“If I had to bet my house I’d bet by this much [shows a very small amount with his hands] that Obama wins,” said Alex Castellanos, Republican media consultant with more than two decades of political experience.

“It will be close,” he told attendees of McGraw Hill Construction’s Outlook Executive Conference, held less than two weeks before election day. “Can Romney win this? Yes he can. It’s that close.”

What will be the game changer?

“The silent majority may stand up on election day,” he said.

Regardless of who is elected, Castellanos said decisions regarding spending will still be made.

“We’re going to suck some money out of this economy because we have to,” he said. “There will also be some certainty [after the election.]”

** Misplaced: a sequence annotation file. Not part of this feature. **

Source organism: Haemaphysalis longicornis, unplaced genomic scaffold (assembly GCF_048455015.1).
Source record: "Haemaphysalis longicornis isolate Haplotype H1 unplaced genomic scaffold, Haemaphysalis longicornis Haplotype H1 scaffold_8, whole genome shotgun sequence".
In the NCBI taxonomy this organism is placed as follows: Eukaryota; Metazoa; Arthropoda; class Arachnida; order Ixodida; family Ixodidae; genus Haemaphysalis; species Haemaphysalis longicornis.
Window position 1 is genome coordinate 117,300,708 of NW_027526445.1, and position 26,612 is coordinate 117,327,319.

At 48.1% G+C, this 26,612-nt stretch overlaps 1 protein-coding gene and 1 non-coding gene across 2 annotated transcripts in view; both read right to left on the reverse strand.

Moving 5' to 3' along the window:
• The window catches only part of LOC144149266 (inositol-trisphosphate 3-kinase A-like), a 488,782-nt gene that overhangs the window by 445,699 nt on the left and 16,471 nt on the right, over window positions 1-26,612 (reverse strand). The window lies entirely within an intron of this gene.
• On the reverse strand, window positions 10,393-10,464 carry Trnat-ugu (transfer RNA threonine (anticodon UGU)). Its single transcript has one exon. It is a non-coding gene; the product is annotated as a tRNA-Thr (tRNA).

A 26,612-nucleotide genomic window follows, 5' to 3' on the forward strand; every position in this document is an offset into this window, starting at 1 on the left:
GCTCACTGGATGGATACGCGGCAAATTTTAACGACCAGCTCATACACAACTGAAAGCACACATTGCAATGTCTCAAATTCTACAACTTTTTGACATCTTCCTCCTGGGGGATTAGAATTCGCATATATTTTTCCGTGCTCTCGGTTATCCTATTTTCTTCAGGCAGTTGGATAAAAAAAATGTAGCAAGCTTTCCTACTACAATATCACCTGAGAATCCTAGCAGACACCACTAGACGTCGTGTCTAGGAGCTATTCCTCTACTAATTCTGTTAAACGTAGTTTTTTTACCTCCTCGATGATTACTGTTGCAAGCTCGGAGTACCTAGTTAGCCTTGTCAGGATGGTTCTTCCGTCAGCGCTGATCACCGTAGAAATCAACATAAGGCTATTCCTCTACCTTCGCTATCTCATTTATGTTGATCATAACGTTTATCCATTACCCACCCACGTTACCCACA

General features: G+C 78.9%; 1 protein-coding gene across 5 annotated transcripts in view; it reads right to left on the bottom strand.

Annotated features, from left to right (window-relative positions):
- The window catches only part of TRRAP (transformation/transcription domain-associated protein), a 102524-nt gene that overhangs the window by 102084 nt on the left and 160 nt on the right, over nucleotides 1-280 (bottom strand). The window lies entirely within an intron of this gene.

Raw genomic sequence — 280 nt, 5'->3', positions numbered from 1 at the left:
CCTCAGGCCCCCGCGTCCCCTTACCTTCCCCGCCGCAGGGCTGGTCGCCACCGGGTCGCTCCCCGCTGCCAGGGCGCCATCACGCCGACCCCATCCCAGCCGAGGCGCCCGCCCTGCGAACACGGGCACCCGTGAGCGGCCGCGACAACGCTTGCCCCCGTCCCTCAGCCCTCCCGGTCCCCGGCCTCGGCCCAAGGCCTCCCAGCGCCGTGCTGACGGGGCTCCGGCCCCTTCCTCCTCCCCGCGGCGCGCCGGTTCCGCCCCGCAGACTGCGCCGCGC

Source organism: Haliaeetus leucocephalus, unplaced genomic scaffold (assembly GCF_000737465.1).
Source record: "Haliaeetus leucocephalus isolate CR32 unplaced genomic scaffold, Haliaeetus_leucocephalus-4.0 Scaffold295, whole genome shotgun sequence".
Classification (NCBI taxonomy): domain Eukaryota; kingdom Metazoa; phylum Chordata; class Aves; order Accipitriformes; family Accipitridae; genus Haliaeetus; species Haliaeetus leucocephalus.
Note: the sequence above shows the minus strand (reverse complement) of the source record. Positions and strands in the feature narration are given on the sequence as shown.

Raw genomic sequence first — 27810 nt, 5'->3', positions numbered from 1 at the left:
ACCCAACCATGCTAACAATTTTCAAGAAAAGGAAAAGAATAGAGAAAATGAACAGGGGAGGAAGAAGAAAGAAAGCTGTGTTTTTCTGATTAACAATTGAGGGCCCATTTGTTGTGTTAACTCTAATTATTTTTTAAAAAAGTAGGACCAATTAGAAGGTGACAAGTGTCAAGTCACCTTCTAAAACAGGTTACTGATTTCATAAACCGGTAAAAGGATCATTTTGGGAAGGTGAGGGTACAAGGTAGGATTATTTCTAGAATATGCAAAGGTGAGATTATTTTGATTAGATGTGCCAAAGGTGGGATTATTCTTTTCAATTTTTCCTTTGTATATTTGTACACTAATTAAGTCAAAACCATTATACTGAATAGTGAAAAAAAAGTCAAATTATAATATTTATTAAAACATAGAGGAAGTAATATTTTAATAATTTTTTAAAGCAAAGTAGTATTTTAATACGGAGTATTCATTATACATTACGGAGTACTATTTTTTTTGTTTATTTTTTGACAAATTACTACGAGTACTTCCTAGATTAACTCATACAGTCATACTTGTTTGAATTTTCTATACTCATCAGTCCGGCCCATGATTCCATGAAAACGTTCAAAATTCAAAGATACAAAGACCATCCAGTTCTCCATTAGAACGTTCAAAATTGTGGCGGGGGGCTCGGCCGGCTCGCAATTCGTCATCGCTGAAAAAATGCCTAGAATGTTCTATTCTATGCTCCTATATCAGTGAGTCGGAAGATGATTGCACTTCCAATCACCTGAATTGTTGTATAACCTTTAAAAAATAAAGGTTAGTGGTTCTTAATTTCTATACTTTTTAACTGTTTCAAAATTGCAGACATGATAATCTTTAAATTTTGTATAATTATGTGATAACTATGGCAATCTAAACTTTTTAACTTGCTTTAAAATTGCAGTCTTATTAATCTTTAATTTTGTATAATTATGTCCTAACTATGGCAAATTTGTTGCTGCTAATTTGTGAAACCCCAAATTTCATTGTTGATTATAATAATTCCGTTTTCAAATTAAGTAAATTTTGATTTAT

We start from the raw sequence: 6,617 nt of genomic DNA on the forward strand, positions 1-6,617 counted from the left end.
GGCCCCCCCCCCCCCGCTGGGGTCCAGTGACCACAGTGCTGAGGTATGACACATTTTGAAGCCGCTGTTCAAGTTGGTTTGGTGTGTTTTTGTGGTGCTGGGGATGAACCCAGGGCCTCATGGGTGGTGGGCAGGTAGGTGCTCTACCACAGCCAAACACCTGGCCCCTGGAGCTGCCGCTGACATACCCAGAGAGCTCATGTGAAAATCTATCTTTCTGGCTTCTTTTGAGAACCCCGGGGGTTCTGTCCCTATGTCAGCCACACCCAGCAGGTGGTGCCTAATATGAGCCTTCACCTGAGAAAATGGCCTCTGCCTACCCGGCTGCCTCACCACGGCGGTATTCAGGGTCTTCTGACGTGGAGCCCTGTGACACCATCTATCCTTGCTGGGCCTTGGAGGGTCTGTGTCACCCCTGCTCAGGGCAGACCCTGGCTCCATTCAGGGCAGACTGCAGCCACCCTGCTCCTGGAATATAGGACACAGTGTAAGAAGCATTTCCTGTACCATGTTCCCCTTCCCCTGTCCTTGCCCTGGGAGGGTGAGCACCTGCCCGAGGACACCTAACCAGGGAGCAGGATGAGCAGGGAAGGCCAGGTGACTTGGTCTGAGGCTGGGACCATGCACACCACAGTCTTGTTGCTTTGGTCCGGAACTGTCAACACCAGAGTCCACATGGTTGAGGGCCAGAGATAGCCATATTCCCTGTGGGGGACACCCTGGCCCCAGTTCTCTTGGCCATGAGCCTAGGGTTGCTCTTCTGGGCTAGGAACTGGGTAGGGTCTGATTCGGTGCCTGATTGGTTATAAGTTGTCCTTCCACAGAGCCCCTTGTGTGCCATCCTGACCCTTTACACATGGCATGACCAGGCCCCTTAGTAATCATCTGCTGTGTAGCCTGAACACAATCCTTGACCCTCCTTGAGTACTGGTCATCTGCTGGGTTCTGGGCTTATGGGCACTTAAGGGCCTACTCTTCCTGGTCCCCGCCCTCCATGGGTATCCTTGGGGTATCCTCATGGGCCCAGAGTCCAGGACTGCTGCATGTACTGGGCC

If Obama wins, Castellanos predicted that “he will go to the right and get something done.”

“We have to start paying a price for the meals we’ve eaten and get healthy in the process,” Castellanos said.

Overall though, another industry expert says the construction industry won’t feel the effects of the election immediately.

“The first year following an election doesn’t make a big difference for construction but it does after that,” said Robert Murray, vice president, economic affairs, McGraw Hill Construction.

He predicted however that an Obama reelection would mean a continued emphasis on infrastructure and a Romney election would mean an easing of regulatory constraints and a focus on energy projects.

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